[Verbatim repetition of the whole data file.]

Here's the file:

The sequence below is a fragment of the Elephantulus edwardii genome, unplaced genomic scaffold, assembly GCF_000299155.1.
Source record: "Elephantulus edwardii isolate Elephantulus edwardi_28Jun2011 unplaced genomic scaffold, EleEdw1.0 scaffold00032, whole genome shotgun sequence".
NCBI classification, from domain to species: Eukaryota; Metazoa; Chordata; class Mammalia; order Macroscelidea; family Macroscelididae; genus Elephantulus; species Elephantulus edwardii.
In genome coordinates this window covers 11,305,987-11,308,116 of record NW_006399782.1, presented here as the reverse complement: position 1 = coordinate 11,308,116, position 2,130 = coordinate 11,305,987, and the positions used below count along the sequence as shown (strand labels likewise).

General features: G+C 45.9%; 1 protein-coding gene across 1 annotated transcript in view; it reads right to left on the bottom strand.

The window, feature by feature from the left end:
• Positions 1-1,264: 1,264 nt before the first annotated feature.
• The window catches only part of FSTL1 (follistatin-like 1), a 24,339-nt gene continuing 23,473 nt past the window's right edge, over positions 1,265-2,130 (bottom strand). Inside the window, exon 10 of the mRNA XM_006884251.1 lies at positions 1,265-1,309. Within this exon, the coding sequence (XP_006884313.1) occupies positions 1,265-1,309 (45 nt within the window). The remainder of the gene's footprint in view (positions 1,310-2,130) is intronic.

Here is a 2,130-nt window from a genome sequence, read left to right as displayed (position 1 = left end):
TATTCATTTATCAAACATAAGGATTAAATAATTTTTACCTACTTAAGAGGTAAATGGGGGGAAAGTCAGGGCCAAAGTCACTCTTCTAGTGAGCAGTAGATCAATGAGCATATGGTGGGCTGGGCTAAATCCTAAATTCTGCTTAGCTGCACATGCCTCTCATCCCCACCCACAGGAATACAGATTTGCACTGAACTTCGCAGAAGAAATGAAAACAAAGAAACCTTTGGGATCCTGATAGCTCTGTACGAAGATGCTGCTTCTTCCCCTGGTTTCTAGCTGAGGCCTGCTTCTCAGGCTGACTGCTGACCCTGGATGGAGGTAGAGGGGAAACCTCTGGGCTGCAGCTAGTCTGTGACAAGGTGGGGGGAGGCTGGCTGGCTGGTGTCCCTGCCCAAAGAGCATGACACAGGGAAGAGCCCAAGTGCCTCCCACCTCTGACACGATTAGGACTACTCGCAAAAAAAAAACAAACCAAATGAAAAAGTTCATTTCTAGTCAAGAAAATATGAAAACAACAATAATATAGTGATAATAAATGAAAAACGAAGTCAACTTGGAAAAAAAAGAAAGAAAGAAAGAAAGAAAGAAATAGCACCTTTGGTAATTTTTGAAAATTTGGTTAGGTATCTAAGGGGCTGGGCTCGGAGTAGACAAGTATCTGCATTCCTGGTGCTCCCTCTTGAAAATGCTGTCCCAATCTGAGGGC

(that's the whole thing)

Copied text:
The sequence below is a fragment of the Elephantulus edwardii genome, unplaced genomic scaffold, assembly GCF_000299155.1.
Source record: "Elephantulus edwardii isolate Elephantulus edwardi_28Jun2011 unplaced genomic scaffold, EleEdw1.0 scaffold00032, whole genome shotgun sequence".
NCBI classification, from domain to species: Eukaryota; Metazoa; Chordata; class Mammalia; order Macroscelidea; family Macroscelididae; genus Elephantulus; species Elephantulus edwardii.
In genome coordinates this window covers 11,305,987-11,308,116 of record NW_006399782.1, presented here as the reverse complement: position 1 = coordinate 11,308,116, position 2,130 = coordinate 11,305,987, and the positions used below count along the sequence as shown (strand labels likewise).

General features: G+C 45.9%; 1 protein-coding gene across 1 annotated transcript in view; it reads right to left on the bottom strand.

The window, feature by feature from the left end:
• Positions 1-1,264: 1,264 nt before the first annotated feature.
• The window catches only part of FSTL1 (follistatin-like 1), a 24,339-nt gene continuing 23,473 nt past the window's right edge, over positions 1,265-2,130 (bottom strand). Inside the window, exon 10 of the mRNA XM_006884251.1 lies at positions 1,265-1,309. Within this exon, the coding sequence (XP_006884313.1) occupies positions 1,265-1,309 (45 nt within the window). The remainder of the gene's footprint in view (positions 1,310-2,130) is intronic.

Here is a 2,130-nt window from a genome sequence, read left to right as displayed (position 1 = left end):
TATTCATTTATCAAACATAAGGATTAAATAATTTTTACCTACTTAAGAGGTAAATGGGGGGAAAGTCAGGGCCAAAGTCACTCTTCTAGTGAGCAGTAGATCAATGAGCATATGGTGGGCTGGGCTAAATCCTAAATTCTGCTTAGCTGCACATGCCTCTCATCCCCACCCACAGGAATACAGATTTGCACTGAACTTCGCAGAAGAAATGAAAACAAAGAAACCTTTGGGATCCTGATAGCTCTGTACGAAGATGCTGCTTCTTCCCCTGGTTTCTAGCTGAGGCCTGCTTCTCAGGCTGACTGCTGACCCTGGATGGAGGTAGAGGGGAAACCTCTGGGCTGCAGCTAGTCTGTGACAAGGTGGGGGGAGGCTGGCTGGCTGGTGTCCCTGCCCAAAGAGCATGACACAGGGAAGAGCCCAAGTGCCTCCCACCTCTGACACGATTAGGACTACTCGCAAAAAAAAAACAAACCAAATGAAAAAGTTCATTTCTAGTCAAGAAAATATGAAAACAACAATAATATAGTGATAATAAATGAAAAACGAAGTCAACTTGGAAAAAAAAGAAAGAAAGAAAGAAAGAAAGAAATAGCACCTTTGGTAATTTTTGAAAATTTGGTTAGGTATCTAAGGGGCTGGGCTCGGAGTAGACAAGTATCTGCATTCCTGGTGCTCCCTCTTGAAAATGCTGTCCCAATCTGAGGGC